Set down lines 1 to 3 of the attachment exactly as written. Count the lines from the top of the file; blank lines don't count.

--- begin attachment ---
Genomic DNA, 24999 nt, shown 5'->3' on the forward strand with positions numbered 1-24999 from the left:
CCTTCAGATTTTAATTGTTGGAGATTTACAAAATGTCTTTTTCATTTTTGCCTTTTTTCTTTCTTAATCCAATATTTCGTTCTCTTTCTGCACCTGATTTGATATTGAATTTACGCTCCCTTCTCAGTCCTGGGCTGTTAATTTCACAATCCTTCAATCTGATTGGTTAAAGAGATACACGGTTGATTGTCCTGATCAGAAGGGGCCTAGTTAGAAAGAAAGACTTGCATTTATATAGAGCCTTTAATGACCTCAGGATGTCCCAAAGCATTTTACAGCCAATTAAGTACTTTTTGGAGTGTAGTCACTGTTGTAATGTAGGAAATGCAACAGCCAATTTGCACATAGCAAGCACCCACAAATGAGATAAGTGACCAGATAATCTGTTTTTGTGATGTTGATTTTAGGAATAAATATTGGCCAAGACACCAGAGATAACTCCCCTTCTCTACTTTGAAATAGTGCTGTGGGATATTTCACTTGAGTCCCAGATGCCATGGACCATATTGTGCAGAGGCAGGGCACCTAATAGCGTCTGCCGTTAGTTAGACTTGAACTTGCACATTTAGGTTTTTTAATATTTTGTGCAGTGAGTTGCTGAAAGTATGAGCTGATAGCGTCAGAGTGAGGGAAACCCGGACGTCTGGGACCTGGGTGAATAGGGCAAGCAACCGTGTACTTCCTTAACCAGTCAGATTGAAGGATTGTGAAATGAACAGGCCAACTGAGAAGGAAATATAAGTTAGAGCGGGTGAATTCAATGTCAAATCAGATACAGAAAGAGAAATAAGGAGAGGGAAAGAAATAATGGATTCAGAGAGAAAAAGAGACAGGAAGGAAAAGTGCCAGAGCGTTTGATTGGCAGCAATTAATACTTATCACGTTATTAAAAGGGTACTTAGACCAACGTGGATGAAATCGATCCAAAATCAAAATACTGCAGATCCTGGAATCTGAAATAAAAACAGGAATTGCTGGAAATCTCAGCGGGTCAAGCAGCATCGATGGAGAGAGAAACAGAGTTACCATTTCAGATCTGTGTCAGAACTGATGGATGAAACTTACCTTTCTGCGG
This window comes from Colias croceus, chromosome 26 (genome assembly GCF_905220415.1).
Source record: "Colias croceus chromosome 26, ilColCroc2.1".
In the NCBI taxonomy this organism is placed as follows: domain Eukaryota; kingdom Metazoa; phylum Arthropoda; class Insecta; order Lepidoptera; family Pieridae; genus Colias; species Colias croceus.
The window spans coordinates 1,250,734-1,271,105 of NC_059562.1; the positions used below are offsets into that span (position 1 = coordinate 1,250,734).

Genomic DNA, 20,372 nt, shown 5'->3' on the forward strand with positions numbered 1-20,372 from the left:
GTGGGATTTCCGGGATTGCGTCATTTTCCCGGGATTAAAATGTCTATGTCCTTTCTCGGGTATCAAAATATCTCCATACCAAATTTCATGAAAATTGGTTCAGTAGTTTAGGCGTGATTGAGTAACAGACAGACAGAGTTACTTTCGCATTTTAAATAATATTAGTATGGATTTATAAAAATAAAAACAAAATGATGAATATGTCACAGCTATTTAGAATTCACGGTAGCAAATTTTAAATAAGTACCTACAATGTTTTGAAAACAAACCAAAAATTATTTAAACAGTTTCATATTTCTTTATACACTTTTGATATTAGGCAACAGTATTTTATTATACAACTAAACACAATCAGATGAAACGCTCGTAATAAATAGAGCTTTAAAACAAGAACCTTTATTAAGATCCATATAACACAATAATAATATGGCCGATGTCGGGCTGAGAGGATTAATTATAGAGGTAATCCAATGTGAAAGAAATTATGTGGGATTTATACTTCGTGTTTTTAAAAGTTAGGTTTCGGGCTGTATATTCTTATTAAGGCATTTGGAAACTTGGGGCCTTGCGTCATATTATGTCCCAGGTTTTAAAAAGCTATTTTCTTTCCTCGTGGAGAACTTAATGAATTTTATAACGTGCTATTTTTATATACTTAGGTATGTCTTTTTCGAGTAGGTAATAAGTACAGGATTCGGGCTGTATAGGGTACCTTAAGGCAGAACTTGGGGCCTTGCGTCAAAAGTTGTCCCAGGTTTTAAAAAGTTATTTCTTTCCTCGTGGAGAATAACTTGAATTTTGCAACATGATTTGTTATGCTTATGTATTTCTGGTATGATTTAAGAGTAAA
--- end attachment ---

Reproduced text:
Genomic DNA, 24999 nt, shown 5'->3' on the forward strand with positions numbered 1-24999 from the left:
CCTTCAGATTTTAATTGTTGGAGATTTACAAAATGTCTTTTTCATTTTTGCCTTTTTTCTTTCTTAATCCAATATTTCGTTCTCTTTCTGCACCTGATTTGATATTGAATTTACGCTCCCTTCTCAGTCCTGGGCTGTTAATTTCACAATCCTTCAATCTGATTGGTTAAAGAGATACACGGTTGATTGTCCTGATCAGAAGGGGCCTAGTTAGAAAGAAAGACTTGCATTTATATAGAGCCTTTAATGACCTCAGGATGTCCCAAAGCATTTTACAGCCAATTAAGTACTTTTTGGAGTGTAGTCACTGTTGTAATGTAGGAAATGCAACAGCCAATTTGCACATAGCAAGCACCCACAAATGAGATAAGTGACCAGATAATCTGTTTTTGTGATGTTGATTTTAGGAATAAATATTGGCCAAGACACCAGAGATAACTCCCCTTCTCTACTTTGAAATAGTGCTGTGGGATATTTCACTTGAGTCCCAGATGCCATGGACCATATTGTGCAGAGGCAGGGCACCTAATAGCGTCTGCCGTTAGTTAGACTTGAACTTGCACATTTAGGTTTTTTAATATTTTGTGCAGTGAGTTGCTGAAAGTATGAGCTGATAGCGTCAGAGTGAGGGAAACCCGGACGTCTGGGACCTGGGTGAATAGGGCAAGCAACCGTGTACTTCCTTAACCAGTCAGATTGAAGGATTGTGAAATGAACAGGCCAACTGAGAAGGAAATATAAGTTAGAGCGGGTGAATTCAATGTCAAATCAGATACAGAAAGAGAAATAAGGAGAGGGAAAGAAATAATGGATTCAGAGAGAAAAAGAGACAGGAAGGAAAAGTGCCAGAGCGTTTGATTGGCAGCAATTAATACTTATCACGTTATTAAAAGGGTACTTAGACCAACGTGGATGAAATCGATCCAAAATCAAAATACTGCAGATCCTGGAATCTGAAATAAAAACAGGAATTGCTGGAAATCTCAGCGGGTCAAGCAGCATCGATGGAGAGAGAAACAGAGTTACCATTTCAGATCTGTGTCAGAACTGATGGATGAAACTTACCTTTCTGCGG
This window comes from Colias croceus, chromosome 26 (genome assembly GCF_905220415.1).